UPL has provided a report written by independent specialists to the eThekwini Municipality on the results of a chemical analysis of the beaches and sea water conducted over the past few weeks, with the last samples taken on the 8th of September. The report recommends that all beaches are safe to be reopened following the arson attack against the UPL Cornubia warehouse on 12th of July 2021 during the widespread violence and looting that broke out across Kwa-Zulu Natal.
Samples, including control samples, were taken at various sites along the coastline (from Salt Rock in the north to Umgeni estuary in the south) with the results undergoing expert scrutiny and interpretation by a range of independent specialists. They have concluded that the beaches and ocean outside a 1km exclusion zone, north, south and east of the mouth pose an extremely low chemical risk to the public regardless of whether the estuary mouth is open or closed.Read more
UPL has noted the statement by Mr Heinz de Boer of the DA that charges have been laid against it in the Verulam Magistrates Court for “environmental pollution”. It has not seen any charges, nor does it understand the basis for such charges, if there are any, or who has laid them.
UPL has also noted the statement that it has played “cat and mouse” and has engaged in a litany of actions including providing “unsatisfactory reports” and “unsatisfactory responses” and having failed to supply necessary documents and information to the authorities.Read more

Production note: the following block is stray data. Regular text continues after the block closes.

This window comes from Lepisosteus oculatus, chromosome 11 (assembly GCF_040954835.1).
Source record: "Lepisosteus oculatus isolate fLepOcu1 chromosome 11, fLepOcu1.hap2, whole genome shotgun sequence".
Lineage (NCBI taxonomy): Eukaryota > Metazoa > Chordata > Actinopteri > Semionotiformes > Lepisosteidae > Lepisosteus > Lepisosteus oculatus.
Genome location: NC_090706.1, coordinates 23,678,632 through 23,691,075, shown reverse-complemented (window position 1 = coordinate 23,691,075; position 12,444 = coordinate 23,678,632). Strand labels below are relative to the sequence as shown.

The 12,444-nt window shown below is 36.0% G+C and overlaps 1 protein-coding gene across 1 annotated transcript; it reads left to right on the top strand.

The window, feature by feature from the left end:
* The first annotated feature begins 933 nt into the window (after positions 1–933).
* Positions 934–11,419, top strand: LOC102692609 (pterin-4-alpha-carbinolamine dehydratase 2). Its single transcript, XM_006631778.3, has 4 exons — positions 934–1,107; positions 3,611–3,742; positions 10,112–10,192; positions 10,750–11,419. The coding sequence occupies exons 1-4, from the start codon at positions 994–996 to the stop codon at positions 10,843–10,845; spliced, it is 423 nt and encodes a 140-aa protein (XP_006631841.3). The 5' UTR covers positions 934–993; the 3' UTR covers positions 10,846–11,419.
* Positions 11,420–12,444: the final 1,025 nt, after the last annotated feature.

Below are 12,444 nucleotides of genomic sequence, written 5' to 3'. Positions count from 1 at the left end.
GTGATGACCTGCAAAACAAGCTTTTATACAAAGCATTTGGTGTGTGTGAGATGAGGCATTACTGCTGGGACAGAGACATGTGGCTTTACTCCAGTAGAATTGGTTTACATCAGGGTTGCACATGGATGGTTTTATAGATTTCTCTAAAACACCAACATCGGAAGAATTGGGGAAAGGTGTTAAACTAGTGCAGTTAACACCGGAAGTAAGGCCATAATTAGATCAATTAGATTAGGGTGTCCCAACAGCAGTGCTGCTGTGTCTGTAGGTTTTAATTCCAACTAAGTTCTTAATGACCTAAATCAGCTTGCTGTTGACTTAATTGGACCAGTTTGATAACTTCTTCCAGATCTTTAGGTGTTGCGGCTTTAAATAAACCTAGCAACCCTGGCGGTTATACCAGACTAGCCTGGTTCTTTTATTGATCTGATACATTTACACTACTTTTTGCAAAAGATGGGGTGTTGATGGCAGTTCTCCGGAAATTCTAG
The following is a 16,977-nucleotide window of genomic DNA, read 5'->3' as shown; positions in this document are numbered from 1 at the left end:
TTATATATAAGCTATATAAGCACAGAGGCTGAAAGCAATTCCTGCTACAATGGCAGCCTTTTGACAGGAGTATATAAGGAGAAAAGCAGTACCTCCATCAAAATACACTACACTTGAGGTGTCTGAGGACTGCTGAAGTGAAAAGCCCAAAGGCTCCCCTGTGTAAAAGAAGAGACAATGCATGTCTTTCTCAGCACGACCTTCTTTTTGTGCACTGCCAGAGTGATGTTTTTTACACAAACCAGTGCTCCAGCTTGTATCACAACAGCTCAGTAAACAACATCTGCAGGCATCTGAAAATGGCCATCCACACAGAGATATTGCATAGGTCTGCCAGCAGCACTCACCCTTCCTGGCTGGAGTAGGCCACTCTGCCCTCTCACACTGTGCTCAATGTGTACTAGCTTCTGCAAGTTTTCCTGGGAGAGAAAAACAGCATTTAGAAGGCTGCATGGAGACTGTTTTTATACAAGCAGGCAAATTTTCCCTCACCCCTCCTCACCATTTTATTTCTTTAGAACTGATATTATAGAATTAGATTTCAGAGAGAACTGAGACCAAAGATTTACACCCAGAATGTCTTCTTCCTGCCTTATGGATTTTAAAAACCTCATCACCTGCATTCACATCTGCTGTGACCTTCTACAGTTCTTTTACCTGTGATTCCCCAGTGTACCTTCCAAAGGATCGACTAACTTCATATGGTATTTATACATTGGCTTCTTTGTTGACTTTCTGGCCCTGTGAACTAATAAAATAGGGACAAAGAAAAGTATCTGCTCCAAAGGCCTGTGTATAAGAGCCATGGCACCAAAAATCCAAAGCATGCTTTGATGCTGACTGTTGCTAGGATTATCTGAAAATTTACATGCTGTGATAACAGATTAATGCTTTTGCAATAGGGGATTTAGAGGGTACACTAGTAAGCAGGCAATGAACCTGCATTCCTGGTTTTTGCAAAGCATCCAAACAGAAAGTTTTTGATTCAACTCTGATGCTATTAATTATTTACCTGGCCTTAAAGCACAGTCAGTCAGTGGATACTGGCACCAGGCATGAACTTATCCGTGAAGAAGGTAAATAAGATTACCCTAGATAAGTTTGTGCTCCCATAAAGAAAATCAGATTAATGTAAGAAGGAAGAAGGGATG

An intensive containment and clean-up operation after the arson attack that destroyed UPL’s Cornubia warehouse has successfully contained all runoff from the site, pollution control and treatment dams have been constructed, and remediation efforts are well under way.
This follows events in the late evening of 12 July and early hours of 13 July, when the UPL Cornubia warehouse was vandalised and set on fire by looters connected with the general unrest that spread through the greater Durban area.Read more
During the evening of 12 July 2021 / the morning of 13th July 2021, an arson attack occurred at UPL’s Cornubia Warehouse at Umganu Road, resulting in a fire which destroyed the warehouse and caused agri-chemical products to disperse into the surrounding environment. Any business or person wishing to lodge a complaint because of the incident must complete the UPL Cornubia Warehouse Fire Complaint Form and deliver the Complaint Form to UPL.Read more
Since UPL’s media statement of 19 July, additional issues of public concern have been raised which the company would like to address.Read more
Communities in the vicinity of the Cornubia warehouse fire have been understandably anxious to receive more information on the ongoing remediation efforts and the containment of the crop solution products that may have been released into the environment following the arson attack on the building.Read more
The looting in the Cornubia area led to multiple fires being set, including a warehouse storing plant protection products that was set on fire on Monday, 12th July 2021. The repeated attacks, as well as the unrest which prevented a rapid response, resulted in the brand new facility’s security and state-of-the-art safety features being overwhelmed.Read more
Please download the below guidelines for an explanation on how to submit your complaint and the handling of your complaint by UPL.Download– Guidelines
Once you have read the Guidelines, please download the below complaint form and send a scanned
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firstname.lastname@example.org or delivery a hard copy to UPL’s office at:
7 Sunbury Office Park, Douglas Saunders Drive, La Lucia Ridge,